Enter Trinity.

Trinity is a Batman / Wonder Woman / Superman story that was a shoo-in for the position; if Wonder Woman didn't impress me, then I could at least depend on a good showing from Batman and a predictably ho-hum experience with Superman.

Now I am finally beginning to understand why people pay attention to the author of a comic book.

Previously, I expected the characters would be pretty consistent from one writer to the next; after all, I had grown up on shows like Star Trek, which had numerous writers, and there was never much variation between writers that I could detect. When all the heroes and villains and locations are already mapped out for you, how much difference could one writer make, anyhow?

Apparently, I know nothing about writing a story.

Superman / Batman / Wonder Woman: Trinity coverUnder the command of Matt Wagner, Trinity gave me an appreciation for Superman that two movies, two trade paperbacks, and a lifetime of indirect exposure did not.

Kal-El has to keep up the pretense that he's a regular, imperfect human being, so he intentionally misses the train thrice per week in a town where the trains are always on time. He isn't just a brawny do-gooder; he is the last surviving member of an entire race of people, and his heritage carries a high value in this world of aliens.

Also, Bizarro is a wonderful villain, at least the way Matt Wagner writes and draws him.

Maybe this Superman guy is okay, I thought.

Superman: Last Son cover artSo I read Superman: Last Son. Now Supes is a family man. Now Clark Kent is looking out for other people, and not just trying to hide his secret identity. Now there are more people from Krypton who have survived, and Superman reacts accordingly. Now Lex Luthor is the clever, scheming villain he's supposed to be.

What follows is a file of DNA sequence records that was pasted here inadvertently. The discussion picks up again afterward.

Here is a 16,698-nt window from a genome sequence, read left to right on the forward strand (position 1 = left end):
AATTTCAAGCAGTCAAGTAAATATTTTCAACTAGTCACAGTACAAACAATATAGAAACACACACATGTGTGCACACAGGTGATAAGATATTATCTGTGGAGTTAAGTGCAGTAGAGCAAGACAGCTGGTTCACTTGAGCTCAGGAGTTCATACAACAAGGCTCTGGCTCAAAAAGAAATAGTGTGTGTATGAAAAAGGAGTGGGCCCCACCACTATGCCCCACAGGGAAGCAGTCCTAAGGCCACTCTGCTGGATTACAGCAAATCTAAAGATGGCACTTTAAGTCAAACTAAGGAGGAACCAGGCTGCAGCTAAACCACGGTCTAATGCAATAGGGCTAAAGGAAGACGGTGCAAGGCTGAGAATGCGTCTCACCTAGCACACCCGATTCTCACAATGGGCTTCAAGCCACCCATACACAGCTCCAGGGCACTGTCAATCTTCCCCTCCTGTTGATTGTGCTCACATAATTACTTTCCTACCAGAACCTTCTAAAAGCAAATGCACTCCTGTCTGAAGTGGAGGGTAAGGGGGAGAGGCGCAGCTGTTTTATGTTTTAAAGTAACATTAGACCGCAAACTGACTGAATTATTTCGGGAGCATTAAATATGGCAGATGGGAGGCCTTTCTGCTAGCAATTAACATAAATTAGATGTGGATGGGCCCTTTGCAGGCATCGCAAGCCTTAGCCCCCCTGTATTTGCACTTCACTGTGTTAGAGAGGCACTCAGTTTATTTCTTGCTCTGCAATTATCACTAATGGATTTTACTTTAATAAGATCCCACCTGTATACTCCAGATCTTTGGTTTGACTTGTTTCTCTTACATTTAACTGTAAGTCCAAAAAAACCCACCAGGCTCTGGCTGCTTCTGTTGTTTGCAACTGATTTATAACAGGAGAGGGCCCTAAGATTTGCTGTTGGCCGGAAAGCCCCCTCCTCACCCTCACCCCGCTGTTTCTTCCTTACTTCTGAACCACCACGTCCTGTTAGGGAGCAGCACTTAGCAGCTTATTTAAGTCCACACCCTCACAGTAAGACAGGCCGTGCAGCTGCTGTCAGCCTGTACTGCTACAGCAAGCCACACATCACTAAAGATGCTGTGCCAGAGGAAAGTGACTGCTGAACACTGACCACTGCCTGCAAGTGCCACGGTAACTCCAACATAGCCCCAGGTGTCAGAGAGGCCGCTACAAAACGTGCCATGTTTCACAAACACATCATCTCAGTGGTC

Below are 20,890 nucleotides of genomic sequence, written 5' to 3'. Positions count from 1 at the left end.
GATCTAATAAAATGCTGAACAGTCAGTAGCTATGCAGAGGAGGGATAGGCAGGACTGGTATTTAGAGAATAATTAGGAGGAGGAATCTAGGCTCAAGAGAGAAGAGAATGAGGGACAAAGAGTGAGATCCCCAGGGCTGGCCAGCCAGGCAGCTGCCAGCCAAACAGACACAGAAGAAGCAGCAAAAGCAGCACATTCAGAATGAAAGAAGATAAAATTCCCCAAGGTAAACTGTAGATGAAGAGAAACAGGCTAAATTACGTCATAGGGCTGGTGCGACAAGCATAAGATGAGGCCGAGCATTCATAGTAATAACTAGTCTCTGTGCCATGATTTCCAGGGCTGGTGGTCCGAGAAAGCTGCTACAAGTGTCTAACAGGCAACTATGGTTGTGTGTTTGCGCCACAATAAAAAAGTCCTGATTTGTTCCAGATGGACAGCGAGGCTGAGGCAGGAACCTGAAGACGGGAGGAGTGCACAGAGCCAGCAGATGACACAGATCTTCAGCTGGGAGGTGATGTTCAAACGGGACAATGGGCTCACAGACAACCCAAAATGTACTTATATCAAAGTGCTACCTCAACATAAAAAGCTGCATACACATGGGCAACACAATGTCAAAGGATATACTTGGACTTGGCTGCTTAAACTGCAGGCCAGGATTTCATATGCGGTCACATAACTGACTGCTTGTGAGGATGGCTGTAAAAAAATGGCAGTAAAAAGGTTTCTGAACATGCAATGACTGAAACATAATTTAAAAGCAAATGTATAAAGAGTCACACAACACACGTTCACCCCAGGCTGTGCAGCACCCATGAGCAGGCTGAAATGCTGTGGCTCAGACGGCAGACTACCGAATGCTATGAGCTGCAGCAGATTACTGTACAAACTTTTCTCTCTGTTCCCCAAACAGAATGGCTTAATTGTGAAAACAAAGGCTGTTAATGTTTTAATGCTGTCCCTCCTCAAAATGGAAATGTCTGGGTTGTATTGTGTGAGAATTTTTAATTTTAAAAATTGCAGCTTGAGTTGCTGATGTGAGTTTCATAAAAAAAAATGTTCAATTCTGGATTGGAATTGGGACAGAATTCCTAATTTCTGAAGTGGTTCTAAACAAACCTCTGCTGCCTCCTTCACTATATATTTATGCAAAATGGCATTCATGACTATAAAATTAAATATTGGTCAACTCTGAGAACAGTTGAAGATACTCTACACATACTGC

Now Superman is a real and dynamic character, not just an invincible goody-two-shoes with the same lame-o villain all the time.

It took a very long time, but I am shocked to say that I think I might consider reading another Superman comic.

Head for the hills; it's the end of the world.


Scott said...

Kingdom Come!

I just have to keep plugging it, it's one of the best Superman stories I've ever read.

Of course, if I keep pushing up your expectations, it'll inevitably suffer when you find it...

Flashman85 said...

Didn't I mention it? I finally tracked down a copy of Kingdom Come, and there's only a few titles I have to read before I jump into it. I'll be sure to do a full review!

Scott said...

Awesome! I'm looking forward to it!

Not only does it have a great character-based story, amazing art, and some of the most compelling portrayals of comic characters I've ever seen without being "post-modern gritty gore", but the main character is a preacher... which gives us an interesting perspective on events.

Anonymous said...

I'll second Kingdom Come and on top of that suggest Red Son. (It's in the Elseworlds line. I don't know if you've seen or heard much of Elseworlds: they consist of various what-if scenarios played out for a few books. Red Son addresses the question of what Superman would be like and what would become of the world if his capsule landed in the USSR and he were raised to be a paragon of that nation's espoused virtues.)

While Elseworlds can be hit-or-miss, I have found Red Son to be one of my favorite Superman stories. If you also appreciate Lex Luthor, Bizarro, and Batman, I think you would find their incarnations in this alternate universe satisfying.

Flashman85 said...

I've heard of Red Son, but now that you've officially recommended it, I'll look into it. Thanks!

Scott said...

Another popular Elseworlds Superman book is the JLA collection called The Nail. The sequel, however, is less than satisfying.

Kingdom Come is also an Elseworlds book. If DC has a neat story idea that doesn't work in the "real world", they just throw it under the Elseworlds imprint. But then they started treating the Elseworlds books as other universes or the future and things are getting really inconsistent... but that's another gripe entirely.